In 2014, I stumbled upon a TV screen in Young Hall. It was advertising activities and accomplishments of the chemistry and biochemistry department. A picture with the words “The Organization for Cultural Diversity in Chemistry” caught my eye. It was an organization run by chemistry graduate students interested in outreach to underrepresented community college students. As a former community college student, I was interested in joining.
There was just one test–was I chemistry enough for The Organization for Cultural Diversity in Chemistry? Sure, I research atmospheric chemistry…but I’m not chemistry graduate student! Did I have the chemical chops for the group? I had to find out. I emailed the group’s faculty advisor, Miguel Garcia-Garibay and he passed me on to the leadership of the group. I set up a meeting to sit down and talk to the two co-presidents: Steven Lopez and Crystal Valdez. When we met, they informed me that they were changing their name to “The Organization for Cultural Diversity in Science” or OCDS. This was done with hopes of recruiting graduate students outside of chemistry. The timing was perfect! I didn’t have to prove how much of a chemist I think I am! I’ve been a member of OCDS ever since and it’s had tremendous impact on me.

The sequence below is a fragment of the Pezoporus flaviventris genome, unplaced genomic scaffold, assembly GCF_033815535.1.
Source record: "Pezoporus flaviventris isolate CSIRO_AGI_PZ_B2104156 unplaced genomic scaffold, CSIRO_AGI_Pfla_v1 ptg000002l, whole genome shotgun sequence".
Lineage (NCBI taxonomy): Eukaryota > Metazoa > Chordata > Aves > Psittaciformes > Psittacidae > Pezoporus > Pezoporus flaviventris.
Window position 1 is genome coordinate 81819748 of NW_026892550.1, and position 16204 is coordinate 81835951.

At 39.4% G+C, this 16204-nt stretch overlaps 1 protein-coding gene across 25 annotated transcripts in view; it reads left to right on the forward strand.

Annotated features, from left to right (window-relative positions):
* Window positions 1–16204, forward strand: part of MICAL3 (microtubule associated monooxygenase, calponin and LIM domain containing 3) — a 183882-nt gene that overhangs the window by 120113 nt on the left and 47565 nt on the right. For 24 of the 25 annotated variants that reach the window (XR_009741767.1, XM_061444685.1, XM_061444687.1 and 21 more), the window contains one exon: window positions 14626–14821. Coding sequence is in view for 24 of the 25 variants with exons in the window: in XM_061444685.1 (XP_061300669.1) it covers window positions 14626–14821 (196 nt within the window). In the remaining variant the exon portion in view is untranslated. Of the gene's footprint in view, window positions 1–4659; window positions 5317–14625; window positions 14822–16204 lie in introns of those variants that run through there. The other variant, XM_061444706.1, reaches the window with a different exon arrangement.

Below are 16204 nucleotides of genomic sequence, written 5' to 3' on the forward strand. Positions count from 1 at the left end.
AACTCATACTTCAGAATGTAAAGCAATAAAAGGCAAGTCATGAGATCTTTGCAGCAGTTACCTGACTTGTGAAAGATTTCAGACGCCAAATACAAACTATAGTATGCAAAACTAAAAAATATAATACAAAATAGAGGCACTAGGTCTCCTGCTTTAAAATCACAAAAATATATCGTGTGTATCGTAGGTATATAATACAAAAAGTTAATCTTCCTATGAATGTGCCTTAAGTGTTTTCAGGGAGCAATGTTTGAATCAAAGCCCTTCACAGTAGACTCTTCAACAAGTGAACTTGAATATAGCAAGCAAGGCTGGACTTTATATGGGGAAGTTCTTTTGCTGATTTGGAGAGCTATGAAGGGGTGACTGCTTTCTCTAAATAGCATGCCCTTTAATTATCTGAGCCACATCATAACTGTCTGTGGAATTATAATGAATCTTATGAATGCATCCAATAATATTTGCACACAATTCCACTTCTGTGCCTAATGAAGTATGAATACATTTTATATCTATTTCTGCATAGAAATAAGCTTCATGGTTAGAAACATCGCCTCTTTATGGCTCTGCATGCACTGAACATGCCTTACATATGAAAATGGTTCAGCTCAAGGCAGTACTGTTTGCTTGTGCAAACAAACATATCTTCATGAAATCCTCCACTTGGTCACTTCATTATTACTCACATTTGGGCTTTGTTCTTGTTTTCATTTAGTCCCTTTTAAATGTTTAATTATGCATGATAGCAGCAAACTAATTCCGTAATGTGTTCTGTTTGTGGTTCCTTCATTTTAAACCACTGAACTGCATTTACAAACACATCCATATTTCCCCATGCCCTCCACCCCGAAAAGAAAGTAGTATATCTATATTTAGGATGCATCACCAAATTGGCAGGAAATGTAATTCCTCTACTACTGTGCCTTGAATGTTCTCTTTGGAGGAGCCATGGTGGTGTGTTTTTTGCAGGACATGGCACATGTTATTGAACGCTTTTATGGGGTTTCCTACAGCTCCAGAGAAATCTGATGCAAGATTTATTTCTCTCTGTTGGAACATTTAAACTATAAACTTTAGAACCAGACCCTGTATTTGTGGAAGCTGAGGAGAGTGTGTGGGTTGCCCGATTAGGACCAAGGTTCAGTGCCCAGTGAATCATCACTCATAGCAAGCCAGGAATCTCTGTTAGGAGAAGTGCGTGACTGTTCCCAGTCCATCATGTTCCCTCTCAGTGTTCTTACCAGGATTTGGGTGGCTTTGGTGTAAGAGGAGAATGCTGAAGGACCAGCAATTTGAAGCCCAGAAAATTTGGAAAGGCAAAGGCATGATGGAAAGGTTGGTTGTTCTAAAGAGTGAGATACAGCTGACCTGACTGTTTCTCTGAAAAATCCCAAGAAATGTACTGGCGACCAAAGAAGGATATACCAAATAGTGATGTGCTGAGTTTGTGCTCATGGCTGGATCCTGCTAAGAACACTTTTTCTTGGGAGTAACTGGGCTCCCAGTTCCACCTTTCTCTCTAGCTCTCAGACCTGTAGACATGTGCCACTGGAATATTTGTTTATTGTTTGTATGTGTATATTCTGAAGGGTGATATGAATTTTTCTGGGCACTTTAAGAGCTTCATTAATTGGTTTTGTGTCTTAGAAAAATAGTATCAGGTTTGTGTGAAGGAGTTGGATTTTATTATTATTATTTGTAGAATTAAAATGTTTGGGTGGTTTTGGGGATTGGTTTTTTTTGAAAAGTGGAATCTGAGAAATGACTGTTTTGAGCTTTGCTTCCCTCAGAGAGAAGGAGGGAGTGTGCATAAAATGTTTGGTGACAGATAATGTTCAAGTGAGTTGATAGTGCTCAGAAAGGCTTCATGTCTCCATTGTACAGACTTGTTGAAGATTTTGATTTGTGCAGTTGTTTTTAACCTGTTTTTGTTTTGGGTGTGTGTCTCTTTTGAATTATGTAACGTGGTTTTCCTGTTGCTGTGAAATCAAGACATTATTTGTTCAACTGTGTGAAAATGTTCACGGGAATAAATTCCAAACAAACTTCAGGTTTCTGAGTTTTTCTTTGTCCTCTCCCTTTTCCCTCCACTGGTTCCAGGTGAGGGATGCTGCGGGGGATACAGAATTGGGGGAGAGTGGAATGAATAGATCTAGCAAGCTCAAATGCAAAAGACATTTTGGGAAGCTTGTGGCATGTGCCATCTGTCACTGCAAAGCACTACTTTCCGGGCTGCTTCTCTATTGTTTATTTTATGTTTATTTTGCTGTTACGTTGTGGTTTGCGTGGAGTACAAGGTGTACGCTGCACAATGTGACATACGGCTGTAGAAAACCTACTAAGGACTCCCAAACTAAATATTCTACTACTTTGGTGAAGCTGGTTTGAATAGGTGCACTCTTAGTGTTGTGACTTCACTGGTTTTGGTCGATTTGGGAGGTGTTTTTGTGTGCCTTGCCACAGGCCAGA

Just a few years later, Steven would become an assistant professor of chemistry at Northeastern University, Crystal is the Director of Computational Biology at Encompass Biosciences and I’m a co-president of OCDS. Time flies. OCDS has played a huge role in my development as a scientist, educator and advocate for diversity. I was curious if it played a similar role for the former co-presidents. In this spirit, I thought it would be great to get in touch with former members and talk with them about their experiences in OCDS.
Earlier this month, I sat down for a phone call with Professor Steven Lopez and talked at length about OCDS, diversity and his current career path. There were lots of laughs and insight. The following are excerpts of our conversation.
David: What is your personal and academic background?